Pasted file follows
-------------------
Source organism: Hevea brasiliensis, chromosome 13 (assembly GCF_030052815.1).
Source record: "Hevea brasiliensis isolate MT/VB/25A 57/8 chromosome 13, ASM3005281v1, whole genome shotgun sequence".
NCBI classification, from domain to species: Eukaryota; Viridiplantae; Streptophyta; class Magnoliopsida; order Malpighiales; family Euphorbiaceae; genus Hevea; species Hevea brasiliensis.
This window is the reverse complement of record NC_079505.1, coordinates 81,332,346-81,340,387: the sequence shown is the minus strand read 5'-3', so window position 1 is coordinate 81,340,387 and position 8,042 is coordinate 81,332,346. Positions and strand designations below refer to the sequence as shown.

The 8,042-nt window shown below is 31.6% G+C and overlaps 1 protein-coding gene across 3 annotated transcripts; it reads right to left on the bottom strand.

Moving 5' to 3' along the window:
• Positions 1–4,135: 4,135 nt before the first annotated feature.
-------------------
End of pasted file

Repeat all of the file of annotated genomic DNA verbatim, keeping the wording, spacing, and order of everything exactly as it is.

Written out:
Source organism: Hevea brasiliensis, chromosome 13 (assembly GCF_030052815.1).
Source record: "Hevea brasiliensis isolate MT/VB/25A 57/8 chromosome 13, ASM3005281v1, whole genome shotgun sequence".
NCBI classification, from domain to species: Eukaryota; Viridiplantae; Streptophyta; class Magnoliopsida; order Malpighiales; family Euphorbiaceae; genus Hevea; species Hevea brasiliensis.
This window is the reverse complement of record NC_079505.1, coordinates 81,332,346-81,340,387: the sequence shown is the minus strand read 5'-3', so window position 1 is coordinate 81,340,387 and position 8,042 is coordinate 81,332,346. Positions and strand designations below refer to the sequence as shown.

The 8,042-nt window shown below is 31.6% G+C and overlaps 1 protein-coding gene across 3 annotated transcripts; it reads right to left on the bottom strand.

Moving 5' to 3' along the window:
• Positions 1–4,135: 4,135 nt before the first annotated feature.